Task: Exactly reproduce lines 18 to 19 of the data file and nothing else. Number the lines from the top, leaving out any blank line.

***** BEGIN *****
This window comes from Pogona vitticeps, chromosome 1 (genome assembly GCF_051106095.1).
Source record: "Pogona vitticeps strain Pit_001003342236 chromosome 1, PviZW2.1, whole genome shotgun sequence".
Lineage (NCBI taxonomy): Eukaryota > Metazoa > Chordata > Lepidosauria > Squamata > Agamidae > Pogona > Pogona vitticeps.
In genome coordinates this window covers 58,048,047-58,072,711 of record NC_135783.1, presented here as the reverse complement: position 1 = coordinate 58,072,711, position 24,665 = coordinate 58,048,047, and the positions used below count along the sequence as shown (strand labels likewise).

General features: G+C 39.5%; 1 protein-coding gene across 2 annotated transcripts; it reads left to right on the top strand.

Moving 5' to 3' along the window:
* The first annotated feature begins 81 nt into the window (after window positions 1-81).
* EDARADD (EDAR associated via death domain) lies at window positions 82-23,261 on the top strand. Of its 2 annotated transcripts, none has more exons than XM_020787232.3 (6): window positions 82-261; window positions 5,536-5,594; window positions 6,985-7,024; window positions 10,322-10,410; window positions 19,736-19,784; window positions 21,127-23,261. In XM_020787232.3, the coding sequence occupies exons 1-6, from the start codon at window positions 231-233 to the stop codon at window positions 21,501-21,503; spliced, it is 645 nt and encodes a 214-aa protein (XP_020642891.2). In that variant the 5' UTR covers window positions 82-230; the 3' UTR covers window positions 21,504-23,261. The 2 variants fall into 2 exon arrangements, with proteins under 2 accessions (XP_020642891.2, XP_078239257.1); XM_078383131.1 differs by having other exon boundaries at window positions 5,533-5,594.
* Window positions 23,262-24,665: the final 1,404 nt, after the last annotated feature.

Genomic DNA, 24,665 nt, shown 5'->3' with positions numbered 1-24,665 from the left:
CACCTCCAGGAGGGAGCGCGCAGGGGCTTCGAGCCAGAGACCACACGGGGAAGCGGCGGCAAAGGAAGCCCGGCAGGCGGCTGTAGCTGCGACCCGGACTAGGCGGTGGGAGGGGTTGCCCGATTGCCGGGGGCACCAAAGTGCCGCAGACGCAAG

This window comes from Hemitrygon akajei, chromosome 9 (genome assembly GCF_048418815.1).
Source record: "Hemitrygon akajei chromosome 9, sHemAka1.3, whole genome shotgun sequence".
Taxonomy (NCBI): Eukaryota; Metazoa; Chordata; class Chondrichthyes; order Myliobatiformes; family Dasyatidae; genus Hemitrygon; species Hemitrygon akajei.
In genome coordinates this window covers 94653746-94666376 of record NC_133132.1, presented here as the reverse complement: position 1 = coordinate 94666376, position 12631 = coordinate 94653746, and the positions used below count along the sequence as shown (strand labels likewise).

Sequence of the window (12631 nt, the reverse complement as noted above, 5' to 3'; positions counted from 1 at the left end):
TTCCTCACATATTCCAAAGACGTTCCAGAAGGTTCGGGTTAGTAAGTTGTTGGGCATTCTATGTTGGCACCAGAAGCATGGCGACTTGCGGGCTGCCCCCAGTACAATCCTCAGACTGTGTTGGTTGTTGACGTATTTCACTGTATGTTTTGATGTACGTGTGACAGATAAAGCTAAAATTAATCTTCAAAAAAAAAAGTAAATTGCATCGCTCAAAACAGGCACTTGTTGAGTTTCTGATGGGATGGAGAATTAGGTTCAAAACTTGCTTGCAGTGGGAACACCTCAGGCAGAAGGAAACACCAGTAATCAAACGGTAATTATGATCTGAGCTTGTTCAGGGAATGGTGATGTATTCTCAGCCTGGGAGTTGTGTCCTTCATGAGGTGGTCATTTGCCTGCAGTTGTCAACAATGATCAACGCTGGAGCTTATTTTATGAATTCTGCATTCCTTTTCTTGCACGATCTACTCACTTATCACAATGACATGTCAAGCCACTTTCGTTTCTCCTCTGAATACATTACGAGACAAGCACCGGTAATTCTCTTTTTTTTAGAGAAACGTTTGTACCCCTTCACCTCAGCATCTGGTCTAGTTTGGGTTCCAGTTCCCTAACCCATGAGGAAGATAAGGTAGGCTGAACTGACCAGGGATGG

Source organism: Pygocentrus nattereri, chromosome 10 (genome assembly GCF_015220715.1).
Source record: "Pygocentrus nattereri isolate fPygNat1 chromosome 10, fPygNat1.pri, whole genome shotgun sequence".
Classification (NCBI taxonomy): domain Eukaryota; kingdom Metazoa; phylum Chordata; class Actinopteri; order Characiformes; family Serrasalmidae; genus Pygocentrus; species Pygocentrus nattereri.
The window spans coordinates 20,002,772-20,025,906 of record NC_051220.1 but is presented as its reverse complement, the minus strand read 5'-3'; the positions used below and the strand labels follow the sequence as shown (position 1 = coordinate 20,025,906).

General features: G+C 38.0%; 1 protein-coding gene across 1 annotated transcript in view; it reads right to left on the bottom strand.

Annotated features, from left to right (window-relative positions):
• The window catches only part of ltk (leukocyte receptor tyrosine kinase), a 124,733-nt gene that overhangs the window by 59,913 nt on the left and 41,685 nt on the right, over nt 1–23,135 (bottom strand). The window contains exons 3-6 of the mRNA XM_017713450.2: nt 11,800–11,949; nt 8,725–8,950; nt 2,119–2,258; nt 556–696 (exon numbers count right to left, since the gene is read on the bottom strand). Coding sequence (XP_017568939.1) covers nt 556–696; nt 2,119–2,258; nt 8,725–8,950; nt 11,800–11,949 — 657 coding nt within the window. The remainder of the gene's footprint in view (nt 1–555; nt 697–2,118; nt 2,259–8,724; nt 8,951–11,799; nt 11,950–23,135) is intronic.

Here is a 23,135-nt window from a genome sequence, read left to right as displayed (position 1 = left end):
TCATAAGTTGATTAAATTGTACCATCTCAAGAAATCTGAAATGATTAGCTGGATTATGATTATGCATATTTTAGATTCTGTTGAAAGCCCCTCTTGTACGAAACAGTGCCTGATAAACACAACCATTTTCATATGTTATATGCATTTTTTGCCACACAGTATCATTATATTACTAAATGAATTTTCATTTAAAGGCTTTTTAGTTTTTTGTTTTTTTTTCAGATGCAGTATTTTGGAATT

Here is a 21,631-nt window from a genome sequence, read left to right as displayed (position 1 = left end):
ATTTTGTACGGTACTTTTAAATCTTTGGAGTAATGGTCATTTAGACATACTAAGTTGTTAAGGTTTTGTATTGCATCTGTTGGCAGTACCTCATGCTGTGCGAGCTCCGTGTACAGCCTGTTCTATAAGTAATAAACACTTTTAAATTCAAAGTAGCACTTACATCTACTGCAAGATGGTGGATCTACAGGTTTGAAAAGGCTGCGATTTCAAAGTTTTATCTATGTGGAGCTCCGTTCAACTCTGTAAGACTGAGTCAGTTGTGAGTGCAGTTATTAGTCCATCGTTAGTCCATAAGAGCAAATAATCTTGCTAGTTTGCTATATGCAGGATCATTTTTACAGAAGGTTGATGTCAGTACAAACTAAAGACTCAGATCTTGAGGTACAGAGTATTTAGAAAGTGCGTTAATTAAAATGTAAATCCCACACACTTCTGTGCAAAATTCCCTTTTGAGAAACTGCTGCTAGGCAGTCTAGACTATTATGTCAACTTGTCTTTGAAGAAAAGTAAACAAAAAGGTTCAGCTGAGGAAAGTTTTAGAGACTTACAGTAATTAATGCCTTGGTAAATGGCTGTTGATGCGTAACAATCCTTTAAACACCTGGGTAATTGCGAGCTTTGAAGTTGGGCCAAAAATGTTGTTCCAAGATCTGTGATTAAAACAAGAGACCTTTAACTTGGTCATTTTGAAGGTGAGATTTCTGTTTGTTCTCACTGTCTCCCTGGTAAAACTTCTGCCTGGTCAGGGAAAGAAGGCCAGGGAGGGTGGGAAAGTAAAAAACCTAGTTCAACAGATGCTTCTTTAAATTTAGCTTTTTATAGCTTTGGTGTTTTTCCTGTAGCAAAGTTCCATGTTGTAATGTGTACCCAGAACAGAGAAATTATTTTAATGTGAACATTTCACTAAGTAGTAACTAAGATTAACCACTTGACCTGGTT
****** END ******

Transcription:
Source organism: Pygocentrus nattereri, chromosome 10 (genome assembly GCF_015220715.1).
Source record: "Pygocentrus nattereri isolate fPygNat1 chromosome 10, fPygNat1.pri, whole genome shotgun sequence".